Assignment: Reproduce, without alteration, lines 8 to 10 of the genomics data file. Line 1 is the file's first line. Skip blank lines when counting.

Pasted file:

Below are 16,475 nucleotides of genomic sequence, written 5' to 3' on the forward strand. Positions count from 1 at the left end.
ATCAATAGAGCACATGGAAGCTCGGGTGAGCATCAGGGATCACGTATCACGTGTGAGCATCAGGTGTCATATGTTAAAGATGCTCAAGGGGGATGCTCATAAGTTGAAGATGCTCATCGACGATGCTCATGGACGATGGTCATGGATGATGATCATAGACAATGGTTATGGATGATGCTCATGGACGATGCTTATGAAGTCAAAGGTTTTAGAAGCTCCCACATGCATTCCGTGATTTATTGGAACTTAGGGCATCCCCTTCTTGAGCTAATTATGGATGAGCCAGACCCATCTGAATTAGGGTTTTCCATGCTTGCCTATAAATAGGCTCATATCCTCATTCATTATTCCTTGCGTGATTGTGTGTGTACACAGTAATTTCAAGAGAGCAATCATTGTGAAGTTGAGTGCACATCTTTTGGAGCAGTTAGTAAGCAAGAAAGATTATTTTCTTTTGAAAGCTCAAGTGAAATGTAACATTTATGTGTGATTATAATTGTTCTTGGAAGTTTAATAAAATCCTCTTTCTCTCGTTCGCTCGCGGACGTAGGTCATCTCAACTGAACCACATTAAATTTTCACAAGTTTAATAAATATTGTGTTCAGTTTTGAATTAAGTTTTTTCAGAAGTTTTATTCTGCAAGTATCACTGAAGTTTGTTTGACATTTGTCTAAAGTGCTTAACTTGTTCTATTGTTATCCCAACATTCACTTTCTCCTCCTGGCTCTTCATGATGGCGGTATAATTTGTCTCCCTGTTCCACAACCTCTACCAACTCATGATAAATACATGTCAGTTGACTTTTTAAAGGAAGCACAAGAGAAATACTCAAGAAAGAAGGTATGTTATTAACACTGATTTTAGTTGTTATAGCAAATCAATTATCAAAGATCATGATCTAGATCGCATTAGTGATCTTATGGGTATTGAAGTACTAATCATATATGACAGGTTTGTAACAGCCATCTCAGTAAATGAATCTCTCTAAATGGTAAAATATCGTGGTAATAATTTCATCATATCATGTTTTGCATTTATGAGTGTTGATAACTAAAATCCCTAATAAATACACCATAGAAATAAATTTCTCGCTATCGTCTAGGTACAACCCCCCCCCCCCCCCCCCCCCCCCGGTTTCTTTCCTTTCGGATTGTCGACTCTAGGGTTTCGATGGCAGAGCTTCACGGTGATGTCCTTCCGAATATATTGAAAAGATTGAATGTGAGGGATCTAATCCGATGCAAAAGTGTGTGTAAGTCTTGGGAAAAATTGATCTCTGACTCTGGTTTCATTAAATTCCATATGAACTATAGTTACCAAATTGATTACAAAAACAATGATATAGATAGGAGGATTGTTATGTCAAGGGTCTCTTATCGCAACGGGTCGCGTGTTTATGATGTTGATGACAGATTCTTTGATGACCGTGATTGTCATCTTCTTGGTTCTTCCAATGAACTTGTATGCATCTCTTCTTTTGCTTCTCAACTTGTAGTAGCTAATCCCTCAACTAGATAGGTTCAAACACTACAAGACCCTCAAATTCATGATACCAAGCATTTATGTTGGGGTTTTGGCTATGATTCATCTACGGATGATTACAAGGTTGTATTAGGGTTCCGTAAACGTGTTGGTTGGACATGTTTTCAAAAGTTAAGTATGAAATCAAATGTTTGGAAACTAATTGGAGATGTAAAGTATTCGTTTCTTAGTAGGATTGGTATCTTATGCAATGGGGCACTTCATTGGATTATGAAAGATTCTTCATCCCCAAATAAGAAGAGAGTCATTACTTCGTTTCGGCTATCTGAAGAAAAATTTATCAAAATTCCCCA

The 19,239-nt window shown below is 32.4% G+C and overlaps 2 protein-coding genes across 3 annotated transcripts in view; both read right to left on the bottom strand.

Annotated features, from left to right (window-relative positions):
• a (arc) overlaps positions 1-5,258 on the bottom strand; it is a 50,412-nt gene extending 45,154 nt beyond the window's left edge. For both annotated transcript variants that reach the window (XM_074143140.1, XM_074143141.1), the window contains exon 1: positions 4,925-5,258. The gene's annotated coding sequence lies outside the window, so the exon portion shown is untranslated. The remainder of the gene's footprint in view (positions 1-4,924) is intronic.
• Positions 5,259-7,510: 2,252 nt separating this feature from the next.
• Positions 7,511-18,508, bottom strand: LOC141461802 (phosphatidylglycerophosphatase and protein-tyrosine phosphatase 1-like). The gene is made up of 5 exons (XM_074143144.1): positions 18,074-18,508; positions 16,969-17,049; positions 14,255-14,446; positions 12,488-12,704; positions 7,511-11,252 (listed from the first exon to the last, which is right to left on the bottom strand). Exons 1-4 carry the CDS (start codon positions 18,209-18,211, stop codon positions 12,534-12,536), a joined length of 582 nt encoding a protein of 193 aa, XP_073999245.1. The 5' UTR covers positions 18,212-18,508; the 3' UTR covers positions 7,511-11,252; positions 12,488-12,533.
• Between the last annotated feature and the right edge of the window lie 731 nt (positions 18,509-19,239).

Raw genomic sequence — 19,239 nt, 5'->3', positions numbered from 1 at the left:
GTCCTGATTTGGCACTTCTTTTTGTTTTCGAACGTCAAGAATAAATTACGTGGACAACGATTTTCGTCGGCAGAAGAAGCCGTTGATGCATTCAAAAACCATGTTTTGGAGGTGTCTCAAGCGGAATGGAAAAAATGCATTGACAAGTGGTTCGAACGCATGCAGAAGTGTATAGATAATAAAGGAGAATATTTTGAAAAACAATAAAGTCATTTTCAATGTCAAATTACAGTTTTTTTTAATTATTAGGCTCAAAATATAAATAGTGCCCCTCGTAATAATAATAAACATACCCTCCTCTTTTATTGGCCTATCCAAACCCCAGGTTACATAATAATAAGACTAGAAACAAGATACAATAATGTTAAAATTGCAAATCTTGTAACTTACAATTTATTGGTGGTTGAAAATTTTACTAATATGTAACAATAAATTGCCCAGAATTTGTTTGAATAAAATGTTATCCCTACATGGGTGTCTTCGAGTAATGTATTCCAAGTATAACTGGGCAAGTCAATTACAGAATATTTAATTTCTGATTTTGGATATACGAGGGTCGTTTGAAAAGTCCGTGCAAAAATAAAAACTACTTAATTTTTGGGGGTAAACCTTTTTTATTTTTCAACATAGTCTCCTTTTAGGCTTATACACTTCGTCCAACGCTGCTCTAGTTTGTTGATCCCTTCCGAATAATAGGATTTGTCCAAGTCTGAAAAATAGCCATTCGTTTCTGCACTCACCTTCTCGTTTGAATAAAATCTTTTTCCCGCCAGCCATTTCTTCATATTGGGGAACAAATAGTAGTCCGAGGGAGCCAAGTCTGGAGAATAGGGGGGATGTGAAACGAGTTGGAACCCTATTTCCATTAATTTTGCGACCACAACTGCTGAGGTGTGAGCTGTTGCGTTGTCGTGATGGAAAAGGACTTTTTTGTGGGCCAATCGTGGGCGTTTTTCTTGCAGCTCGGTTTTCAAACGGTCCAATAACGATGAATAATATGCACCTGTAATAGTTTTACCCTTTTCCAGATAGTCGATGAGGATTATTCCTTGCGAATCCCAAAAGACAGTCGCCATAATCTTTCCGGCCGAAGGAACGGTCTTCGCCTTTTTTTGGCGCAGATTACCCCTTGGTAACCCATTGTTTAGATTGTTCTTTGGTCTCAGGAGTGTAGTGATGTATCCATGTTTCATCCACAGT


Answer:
• Between the last annotated feature and the right edge of the window lie 731 nt (positions 18,509-19,239).

Raw genomic sequence — 19,239 nt, 5'->3', positions numbered from 1 at the left:
GTCCTGATTTGGCACTTCTTTTTGTTTTCGAACGTCAAGAATAAATTACGTGGACAACGATTTTCGTCGGCAGAAGAAGCCGTTGATGCATTCAAAAACCATGTTTTGGAGGTGTCTCAAGCGGAATGGAAAAAATGCATTGACAAGTGGTTCGAACGCATGCAGAAGTGTATAGATAATAAAGGAGAATATTTTGAAAAACAATAAAGTCATTTTCAATGTCAAATTACAGTTTTTTTTAATTATTAGGCTCAAAATATAAATAGTGCCCCTCGTAATAATAATAAACATACCCTCCTCTTTTATTGGCCTATCCAAACCCCAGGTTACATAATAATAAGACTAGAAACAAGATACAATAATGTTAAAATTGCAAATCTTGTAACTTACAATTTATTGGTGGTTGAAAATTTTACTAATATGTAACAATAAATTGCCCAGAATTTGTTTGAATAAAATGTTATCCCTACATGGGTGTCTTCGAGTAATGTATTCCAAGTATAACTGGGCAAGTCAATTACAGAATATTTAATTTCTGATTTTGGATATACGAGGGTCGTTTGAAAAGTCCGTGCAAAAATAAAAACTACTTAATTTTTGGGGGTAAACCTTTTTTATTTTTCAACATAGTCTCCTTTTAGGCTTATACACTTCGTCCAACGCTGCTCTAGTTTGTTGATCCCTTCCGAATAATAGGATTTGTCCAAGTCTGAAAAATAGCCATTCGTTTCTGCACTCACCTTCTCGTTTGAATAAAATCTTTTTCCCGCCAGCCATTTCTTCATATTGGGGAACAAATAGTAGTCCGAGGGAGCCAAGTCTGGAGAATAGGGGGGATGTGAAACGAGTTGGAACCCTATTTCCATTAATTTTGCGACCACAACTGCTGAGGTGTGAGCTGTTGCGTTGTCGTGATGGAAAAGGACTTTTTTGTGGGCCAATCGTGGGCGTTTTTCTTGCAGCTCGGTTTTCAAACGGTCCAATAACGATGAATAATATGCACCTGTAATAGTTTTACCCTTTTCCAGATAGTCGATGAGGATTATTCCTTGCGAATCCCAAAAGACAGTCGCCATAATCTTTCCGGCCGAAGGAACGGTCTTCGCCTTTTTTTGGCGCAGATTACCCCTTGGTAACCCATTGTTTAGATTGTTCTTTGGTCTCAGGAGTGTAGTGATGTATCCATGTTTCATCCACAGT